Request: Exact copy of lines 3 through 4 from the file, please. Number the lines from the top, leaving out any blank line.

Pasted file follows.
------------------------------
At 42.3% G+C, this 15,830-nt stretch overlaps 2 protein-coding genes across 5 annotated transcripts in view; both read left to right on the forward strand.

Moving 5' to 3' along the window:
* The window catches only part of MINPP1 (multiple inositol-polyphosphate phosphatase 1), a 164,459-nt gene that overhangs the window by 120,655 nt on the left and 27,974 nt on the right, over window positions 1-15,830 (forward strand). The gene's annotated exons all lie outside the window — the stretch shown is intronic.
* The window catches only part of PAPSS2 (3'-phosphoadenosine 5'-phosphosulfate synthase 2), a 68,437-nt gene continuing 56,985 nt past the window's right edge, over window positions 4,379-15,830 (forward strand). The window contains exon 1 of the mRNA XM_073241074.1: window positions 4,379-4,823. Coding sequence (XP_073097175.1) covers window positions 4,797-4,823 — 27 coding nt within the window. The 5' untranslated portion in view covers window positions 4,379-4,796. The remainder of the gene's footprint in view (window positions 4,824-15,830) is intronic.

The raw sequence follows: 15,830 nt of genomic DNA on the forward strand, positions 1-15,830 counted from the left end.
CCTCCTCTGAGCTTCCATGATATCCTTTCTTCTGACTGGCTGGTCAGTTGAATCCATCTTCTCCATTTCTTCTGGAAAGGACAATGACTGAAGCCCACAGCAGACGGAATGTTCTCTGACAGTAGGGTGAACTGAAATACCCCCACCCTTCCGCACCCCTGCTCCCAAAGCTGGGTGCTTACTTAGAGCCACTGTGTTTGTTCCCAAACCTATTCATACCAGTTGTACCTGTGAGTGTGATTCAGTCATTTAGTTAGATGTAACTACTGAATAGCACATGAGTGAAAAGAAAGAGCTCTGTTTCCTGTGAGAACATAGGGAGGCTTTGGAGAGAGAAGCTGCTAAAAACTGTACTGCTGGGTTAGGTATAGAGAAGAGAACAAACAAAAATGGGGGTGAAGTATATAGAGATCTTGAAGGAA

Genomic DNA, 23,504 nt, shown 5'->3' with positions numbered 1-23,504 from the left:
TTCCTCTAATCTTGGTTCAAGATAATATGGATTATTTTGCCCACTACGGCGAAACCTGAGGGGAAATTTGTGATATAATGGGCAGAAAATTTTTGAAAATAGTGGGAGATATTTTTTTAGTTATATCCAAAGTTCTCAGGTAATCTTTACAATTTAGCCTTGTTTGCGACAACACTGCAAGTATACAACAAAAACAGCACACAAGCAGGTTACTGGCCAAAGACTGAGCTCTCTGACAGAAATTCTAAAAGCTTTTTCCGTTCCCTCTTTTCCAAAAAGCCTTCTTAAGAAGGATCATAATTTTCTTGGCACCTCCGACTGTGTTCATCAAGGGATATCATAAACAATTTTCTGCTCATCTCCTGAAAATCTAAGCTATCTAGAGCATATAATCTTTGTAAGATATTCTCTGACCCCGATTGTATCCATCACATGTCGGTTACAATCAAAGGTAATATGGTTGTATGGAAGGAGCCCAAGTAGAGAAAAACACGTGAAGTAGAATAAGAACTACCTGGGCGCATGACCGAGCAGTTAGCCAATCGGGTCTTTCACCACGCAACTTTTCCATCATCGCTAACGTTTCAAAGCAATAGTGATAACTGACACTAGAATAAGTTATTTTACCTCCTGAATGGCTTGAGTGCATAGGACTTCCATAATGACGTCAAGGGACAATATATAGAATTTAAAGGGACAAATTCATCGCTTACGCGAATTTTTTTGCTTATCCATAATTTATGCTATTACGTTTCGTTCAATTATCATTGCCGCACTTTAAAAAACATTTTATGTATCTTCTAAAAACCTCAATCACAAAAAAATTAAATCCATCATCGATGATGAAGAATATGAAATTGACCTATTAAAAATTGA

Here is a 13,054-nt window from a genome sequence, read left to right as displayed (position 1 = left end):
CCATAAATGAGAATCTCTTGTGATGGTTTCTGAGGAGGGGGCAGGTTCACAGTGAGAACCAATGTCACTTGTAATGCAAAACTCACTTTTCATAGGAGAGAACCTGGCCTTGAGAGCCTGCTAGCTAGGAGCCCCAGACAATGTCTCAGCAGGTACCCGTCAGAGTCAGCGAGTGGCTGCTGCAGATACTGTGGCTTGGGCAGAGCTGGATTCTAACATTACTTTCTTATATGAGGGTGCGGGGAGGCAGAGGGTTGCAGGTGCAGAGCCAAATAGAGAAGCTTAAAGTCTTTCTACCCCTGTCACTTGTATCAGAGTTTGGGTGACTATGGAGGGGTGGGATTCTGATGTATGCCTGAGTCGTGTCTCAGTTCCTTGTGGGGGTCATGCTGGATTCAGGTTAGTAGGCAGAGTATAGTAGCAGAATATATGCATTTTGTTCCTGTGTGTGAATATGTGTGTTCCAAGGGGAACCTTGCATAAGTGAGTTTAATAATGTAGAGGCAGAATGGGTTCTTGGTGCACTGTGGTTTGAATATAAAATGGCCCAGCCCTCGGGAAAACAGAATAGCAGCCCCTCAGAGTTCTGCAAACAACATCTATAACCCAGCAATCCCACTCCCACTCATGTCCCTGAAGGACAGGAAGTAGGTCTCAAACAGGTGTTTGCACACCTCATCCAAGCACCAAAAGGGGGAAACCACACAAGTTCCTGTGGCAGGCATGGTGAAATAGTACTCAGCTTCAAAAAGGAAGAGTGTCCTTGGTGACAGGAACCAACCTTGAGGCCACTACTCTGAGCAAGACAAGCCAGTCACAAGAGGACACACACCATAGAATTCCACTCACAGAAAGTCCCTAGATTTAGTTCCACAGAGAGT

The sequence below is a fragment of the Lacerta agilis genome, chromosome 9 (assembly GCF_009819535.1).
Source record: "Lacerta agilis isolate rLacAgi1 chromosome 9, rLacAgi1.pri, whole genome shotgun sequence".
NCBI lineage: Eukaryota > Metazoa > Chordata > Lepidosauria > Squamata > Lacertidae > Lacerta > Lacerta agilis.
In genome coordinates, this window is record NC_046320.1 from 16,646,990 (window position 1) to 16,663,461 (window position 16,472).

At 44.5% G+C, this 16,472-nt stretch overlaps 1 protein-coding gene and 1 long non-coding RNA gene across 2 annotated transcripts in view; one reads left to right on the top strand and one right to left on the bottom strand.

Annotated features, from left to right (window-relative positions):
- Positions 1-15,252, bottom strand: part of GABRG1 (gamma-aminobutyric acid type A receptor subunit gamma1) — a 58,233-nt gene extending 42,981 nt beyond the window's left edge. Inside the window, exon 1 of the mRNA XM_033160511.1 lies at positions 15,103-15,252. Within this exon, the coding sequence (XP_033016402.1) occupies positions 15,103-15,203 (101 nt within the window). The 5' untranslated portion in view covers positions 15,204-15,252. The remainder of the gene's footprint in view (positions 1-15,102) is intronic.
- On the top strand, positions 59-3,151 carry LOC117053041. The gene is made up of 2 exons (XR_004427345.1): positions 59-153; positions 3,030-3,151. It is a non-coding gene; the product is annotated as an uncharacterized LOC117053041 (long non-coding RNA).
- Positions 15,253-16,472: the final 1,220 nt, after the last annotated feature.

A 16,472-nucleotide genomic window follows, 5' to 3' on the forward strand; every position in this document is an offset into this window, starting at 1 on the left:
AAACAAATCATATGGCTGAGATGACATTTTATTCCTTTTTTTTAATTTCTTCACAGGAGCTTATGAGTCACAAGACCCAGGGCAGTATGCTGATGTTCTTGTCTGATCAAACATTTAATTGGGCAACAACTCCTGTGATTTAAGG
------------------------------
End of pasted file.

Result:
* The window catches only part of MINPP1 (multiple inositol-polyphosphate phosphatase 1), a 164,459-nt gene that overhangs the window by 120,655 nt on the left and 27,974 nt on the right, over window positions 1-15,830 (forward strand). The gene's annotated exons all lie outside the window — the stretch shown is intronic.
* The window catches only part of PAPSS2 (3'-phosphoadenosine 5'-phosphosulfate synthase 2), a 68,437-nt gene continuing 56,985 nt past the window's right edge, over window positions 4,379-15,830 (forward strand). The window contains exon 1 of the mRNA XM_073241074.1: window positions 4,379-4,823. Coding sequence (XP_073097175.1) covers window positions 4,797-4,823 — 27 coding nt within the window. The 5' untranslated portion in view covers window positions 4,379-4,796. The remainder of the gene's footprint in view (window positions 4,824-15,830) is intronic.